This is not what I’d have expected to want to blog about from reading Bootstrapped by Alissa Quart, but it is what it is.

[R]ecall the words of the anarchist nobleman Peter Kropotkin, whom we met in the previous chapter: “Under any circumstances sociability is the greatest advantage in the struggle for life.” (I have been saying that to my introverted husband for seventeen years.)

This is a frustratingly-persistent fallacy. Introversion is not unsociability. An introvert, absent a concomitant anti-sociality, simply is atypically exhausted by socializing, and tends also to have atypical recovery needs afterward.

(For previous posts on this and related matters, see the search results for “introvert” and “introversion”.)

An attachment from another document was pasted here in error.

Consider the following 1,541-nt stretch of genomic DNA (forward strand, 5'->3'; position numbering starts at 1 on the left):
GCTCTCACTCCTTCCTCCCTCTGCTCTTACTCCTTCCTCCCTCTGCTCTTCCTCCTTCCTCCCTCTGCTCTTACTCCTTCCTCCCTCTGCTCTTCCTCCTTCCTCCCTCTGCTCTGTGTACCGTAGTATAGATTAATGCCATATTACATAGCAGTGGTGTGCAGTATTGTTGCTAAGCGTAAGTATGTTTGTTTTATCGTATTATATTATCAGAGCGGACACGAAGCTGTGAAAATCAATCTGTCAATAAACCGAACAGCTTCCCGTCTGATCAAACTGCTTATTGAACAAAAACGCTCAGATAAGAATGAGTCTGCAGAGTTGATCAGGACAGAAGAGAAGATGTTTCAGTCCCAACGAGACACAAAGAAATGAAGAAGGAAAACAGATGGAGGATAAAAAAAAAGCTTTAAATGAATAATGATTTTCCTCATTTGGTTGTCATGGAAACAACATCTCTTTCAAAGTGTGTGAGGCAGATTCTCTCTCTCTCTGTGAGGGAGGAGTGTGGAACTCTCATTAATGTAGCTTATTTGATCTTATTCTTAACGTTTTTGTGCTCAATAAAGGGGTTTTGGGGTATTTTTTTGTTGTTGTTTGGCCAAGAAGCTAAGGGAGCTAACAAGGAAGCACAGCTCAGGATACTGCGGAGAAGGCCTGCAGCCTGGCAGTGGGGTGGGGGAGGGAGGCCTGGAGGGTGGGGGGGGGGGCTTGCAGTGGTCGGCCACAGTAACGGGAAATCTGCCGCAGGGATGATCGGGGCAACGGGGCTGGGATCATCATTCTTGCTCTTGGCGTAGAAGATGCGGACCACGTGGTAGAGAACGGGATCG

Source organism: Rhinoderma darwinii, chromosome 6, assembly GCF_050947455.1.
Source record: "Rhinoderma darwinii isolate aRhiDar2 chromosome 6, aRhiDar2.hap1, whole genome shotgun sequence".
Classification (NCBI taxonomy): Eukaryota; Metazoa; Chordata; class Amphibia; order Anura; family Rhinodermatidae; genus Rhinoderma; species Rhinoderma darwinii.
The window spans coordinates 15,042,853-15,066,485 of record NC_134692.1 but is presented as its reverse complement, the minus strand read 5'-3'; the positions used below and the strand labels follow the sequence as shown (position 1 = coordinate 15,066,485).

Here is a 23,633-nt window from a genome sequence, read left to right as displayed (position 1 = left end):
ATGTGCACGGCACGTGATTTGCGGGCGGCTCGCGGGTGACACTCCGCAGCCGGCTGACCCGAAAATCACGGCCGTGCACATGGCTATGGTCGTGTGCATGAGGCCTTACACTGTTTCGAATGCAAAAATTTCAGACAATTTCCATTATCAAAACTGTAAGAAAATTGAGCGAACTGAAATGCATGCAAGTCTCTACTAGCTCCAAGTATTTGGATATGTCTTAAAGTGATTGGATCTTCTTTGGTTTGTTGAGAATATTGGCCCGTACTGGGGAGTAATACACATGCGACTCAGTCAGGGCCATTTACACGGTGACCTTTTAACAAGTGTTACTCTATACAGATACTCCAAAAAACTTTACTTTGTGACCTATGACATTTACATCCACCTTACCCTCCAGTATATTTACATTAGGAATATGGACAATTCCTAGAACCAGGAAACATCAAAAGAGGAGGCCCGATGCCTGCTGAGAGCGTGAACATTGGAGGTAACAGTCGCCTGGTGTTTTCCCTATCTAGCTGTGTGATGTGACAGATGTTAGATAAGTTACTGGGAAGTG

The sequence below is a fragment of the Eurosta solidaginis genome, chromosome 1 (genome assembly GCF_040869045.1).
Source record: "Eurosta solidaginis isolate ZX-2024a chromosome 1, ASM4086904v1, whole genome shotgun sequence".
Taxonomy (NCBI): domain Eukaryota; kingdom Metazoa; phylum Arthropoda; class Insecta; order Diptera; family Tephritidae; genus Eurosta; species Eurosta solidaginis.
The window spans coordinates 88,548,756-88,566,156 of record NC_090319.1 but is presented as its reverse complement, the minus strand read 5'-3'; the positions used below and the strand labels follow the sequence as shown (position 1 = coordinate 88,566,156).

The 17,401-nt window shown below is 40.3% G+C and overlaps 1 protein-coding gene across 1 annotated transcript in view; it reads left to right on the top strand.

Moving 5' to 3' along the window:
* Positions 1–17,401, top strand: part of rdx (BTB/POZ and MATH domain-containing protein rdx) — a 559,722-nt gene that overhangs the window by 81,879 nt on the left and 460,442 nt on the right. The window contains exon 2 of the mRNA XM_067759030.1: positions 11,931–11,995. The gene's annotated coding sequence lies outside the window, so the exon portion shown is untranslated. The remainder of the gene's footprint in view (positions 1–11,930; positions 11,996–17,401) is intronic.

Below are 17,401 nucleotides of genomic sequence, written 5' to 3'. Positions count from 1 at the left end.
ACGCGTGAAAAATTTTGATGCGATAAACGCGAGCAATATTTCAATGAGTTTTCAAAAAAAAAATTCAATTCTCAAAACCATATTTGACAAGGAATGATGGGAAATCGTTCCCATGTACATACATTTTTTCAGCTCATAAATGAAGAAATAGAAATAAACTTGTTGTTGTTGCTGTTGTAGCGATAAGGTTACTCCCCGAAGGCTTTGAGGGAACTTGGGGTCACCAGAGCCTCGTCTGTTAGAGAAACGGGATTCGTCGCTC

Quart’s husband more likely either isn’t an introvert and simply is anti-social, or is an introvert but one who isn’t accessing, or is being denied access to (regardless of any intent or awareness behind the denial) the sort of toolkit an introvert needs in order to survive socializing.

Pretty much any introvert who isn’t also anti-social will end up coming across as anti-social if they aren’t accessing the tools an introvert needs in order to make socializing possible, because they simply will avoid the discomfort and enervation by refusing to socialize.